A prominent Russian journalist who was also a huge critic of Russian president Vladimir Putin has died after getting severely beaten in what is being called a ‘mysterious death.’
Nikolai Andrushchenko, 73, was attacked by ‘unknown assailants’ in St. Petersburg last month. He spent the last six weeks of his life in a coma. Andrushchenko co-founded weekly newspaper Novy Peterburg and was known for publicly criticizing the government and Putin.
Andrushchenko’s death was reported by Russian media outlets that cited his lawyer and the editor-in-chief of the Novy Peterburg newspaper. State news agency RIA Novosti reported Andrushchenko, 73, had been in a medically induced coma since the March 9 attack, Fox reports.
Andrushchenko’s attackers have not been identified. The editor of RIA Novosti has linked the assault to articles in the newspaper about corruption in St. Petersburg.
Andrushchenko was a member of the St. Petersburg city council from 1990 until 1993. He was among the founders of Novy Peterburg, where he made a name for himself writing about human rights issues and crime.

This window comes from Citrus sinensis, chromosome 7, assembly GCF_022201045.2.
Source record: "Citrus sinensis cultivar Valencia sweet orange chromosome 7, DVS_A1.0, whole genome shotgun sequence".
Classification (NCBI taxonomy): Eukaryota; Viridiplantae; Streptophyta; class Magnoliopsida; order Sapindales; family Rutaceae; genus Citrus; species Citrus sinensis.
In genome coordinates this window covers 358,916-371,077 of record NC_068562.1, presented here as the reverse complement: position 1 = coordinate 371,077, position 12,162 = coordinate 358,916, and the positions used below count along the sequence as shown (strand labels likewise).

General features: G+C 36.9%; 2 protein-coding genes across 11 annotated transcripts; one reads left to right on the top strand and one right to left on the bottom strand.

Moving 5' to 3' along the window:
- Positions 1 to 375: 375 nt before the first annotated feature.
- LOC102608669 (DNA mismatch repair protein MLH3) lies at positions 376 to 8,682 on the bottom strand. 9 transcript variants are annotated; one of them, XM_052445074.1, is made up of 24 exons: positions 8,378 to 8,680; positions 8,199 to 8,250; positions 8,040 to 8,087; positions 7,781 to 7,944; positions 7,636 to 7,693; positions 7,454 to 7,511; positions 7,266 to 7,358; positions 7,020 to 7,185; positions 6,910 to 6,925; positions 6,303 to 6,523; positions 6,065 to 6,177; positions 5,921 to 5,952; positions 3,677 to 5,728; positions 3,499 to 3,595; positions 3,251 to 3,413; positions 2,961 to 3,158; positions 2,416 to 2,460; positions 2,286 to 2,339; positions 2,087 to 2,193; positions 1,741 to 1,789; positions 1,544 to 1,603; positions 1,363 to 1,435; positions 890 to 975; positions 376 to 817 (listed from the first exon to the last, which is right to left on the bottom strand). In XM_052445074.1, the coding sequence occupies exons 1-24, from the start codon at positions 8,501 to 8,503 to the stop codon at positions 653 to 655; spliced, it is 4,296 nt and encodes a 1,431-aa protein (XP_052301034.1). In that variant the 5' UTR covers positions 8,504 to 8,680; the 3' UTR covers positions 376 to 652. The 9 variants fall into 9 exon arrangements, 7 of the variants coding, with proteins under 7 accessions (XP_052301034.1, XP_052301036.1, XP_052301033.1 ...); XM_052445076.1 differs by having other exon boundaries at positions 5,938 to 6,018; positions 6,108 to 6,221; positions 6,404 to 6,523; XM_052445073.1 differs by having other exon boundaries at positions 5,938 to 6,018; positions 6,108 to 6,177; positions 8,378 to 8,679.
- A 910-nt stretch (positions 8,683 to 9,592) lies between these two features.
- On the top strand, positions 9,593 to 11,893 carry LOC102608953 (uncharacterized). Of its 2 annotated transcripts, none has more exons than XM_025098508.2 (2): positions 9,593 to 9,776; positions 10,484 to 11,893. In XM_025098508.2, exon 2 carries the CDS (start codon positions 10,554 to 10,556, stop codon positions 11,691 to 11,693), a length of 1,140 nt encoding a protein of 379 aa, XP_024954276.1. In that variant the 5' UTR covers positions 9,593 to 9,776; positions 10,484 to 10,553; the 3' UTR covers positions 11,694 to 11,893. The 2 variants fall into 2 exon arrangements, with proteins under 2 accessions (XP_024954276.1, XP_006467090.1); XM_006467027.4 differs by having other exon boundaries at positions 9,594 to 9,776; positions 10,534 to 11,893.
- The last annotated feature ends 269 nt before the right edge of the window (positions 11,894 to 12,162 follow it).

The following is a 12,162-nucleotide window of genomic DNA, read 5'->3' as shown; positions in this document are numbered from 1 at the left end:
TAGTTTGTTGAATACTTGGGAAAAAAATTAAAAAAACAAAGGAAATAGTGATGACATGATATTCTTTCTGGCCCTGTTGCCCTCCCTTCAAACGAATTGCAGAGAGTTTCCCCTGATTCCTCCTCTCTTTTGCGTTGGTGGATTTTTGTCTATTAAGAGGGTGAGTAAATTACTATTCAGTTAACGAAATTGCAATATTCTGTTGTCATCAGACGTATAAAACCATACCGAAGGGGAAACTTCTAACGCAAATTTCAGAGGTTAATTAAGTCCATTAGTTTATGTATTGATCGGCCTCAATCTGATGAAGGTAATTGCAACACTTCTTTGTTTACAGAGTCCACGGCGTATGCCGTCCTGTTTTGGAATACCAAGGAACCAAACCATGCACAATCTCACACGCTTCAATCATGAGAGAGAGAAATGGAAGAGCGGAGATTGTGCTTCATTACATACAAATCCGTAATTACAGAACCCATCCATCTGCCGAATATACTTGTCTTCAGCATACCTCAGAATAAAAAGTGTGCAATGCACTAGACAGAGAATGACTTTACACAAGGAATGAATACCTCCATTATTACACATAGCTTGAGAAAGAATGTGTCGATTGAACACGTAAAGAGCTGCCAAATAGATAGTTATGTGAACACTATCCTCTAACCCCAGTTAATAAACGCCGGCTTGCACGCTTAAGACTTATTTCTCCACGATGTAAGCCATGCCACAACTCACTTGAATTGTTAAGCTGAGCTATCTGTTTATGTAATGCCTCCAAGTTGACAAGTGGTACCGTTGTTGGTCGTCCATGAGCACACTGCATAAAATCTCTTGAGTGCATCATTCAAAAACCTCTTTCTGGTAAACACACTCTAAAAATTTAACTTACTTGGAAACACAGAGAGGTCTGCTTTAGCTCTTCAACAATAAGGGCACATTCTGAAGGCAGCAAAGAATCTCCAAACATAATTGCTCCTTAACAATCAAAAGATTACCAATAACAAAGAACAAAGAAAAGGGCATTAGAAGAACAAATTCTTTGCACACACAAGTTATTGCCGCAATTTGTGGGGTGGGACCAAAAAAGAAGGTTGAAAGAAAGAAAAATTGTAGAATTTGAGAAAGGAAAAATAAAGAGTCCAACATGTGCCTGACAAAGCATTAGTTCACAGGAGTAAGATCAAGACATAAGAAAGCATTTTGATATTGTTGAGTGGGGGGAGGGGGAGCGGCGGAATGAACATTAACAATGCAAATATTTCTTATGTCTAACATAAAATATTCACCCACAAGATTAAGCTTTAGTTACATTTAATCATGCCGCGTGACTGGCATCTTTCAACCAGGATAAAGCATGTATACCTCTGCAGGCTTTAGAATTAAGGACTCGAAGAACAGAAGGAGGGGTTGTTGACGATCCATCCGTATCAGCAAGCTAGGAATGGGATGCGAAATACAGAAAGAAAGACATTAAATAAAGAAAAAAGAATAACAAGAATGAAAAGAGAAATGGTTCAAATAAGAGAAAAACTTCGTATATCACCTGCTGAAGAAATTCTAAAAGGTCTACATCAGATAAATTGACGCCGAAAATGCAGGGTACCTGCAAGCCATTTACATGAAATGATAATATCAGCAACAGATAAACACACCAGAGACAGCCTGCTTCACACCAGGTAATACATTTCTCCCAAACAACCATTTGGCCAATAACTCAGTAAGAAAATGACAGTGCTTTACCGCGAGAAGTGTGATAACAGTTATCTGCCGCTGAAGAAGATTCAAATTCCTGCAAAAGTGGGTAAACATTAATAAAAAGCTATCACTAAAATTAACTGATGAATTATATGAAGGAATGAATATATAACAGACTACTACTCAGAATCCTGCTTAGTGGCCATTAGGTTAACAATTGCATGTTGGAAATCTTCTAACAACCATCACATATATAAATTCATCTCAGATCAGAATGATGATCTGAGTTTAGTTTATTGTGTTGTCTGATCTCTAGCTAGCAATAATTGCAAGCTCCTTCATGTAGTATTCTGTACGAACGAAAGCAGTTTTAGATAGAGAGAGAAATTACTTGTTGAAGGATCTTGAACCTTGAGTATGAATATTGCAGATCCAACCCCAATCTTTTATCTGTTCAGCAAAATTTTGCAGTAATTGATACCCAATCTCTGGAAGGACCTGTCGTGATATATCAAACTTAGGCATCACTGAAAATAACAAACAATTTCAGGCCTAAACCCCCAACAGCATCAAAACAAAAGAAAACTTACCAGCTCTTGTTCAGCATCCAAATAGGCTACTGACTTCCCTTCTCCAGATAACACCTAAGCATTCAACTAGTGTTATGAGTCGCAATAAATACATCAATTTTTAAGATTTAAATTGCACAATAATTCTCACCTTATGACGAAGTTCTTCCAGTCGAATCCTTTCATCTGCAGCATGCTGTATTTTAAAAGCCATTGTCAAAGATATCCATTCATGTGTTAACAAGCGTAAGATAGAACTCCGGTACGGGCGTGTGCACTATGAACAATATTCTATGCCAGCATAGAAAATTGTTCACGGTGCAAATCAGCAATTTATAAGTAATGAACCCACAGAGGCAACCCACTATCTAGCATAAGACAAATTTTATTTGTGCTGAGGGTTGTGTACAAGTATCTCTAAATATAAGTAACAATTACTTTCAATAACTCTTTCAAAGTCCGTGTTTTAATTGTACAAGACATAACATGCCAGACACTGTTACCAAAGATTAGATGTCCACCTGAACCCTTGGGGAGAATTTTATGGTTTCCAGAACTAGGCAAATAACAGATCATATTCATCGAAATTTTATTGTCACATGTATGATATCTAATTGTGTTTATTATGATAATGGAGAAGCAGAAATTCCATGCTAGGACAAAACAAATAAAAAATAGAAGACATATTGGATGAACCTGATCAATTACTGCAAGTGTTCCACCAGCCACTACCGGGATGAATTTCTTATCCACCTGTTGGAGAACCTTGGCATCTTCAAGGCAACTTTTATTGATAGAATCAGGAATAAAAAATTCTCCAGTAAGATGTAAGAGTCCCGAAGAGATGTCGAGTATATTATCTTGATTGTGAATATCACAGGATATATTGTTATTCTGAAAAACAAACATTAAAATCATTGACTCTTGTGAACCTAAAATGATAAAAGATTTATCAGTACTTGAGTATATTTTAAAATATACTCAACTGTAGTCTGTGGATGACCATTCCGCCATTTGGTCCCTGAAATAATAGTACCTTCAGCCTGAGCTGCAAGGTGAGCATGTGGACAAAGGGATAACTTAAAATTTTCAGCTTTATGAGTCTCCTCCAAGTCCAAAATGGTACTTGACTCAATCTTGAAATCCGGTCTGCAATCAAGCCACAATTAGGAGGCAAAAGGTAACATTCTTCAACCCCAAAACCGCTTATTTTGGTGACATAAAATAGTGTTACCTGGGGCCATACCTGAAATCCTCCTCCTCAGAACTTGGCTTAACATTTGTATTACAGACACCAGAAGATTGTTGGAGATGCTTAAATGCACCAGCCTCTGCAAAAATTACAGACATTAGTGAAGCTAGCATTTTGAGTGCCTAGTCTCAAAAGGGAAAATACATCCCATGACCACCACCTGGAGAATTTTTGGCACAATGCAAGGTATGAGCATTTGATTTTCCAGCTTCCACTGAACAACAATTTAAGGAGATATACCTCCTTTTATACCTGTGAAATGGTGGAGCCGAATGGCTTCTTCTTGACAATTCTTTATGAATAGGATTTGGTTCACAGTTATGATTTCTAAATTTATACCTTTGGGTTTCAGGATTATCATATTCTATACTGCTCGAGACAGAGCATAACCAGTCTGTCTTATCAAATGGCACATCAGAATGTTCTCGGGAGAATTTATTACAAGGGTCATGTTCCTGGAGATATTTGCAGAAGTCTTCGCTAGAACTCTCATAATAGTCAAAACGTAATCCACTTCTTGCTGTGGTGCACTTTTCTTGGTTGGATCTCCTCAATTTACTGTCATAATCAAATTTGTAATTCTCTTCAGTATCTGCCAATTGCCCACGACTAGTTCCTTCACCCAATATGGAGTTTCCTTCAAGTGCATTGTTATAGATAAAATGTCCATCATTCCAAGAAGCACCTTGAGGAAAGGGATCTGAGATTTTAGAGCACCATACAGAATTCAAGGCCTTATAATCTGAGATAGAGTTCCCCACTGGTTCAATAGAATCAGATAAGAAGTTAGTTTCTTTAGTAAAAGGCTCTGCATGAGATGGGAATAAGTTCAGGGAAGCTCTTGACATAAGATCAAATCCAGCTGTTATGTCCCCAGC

He was jailed in 2007 for defamation — but his colleagues said the court was punishing him for its news coverage giving a voice to the opposition, according to the Committee to Protect Journalists.
Jacob Bojesson at The Daily Caller reports that Russian journalists are frequently targeted for their work. A 2009 investigation by the International Federation of Journalists reported 96 killings of journalists between 1991 and 2009 in Russia, by far the highest number among the 20 richest countries in the world.
Another rolling report from the Committee to Protect Journalists (CPJ) collects data of journalists killed in each nation from 1992 on. Only cases where the motive has a clear correlation to the victim’s work as a journalist make the lists.
There have been 56 such cases in Russia since CPJ started collecting data in 1992. Of the killings in the report, 58 percent are believed to have been carried out by either a military or government official. Just 11 percent have been solved.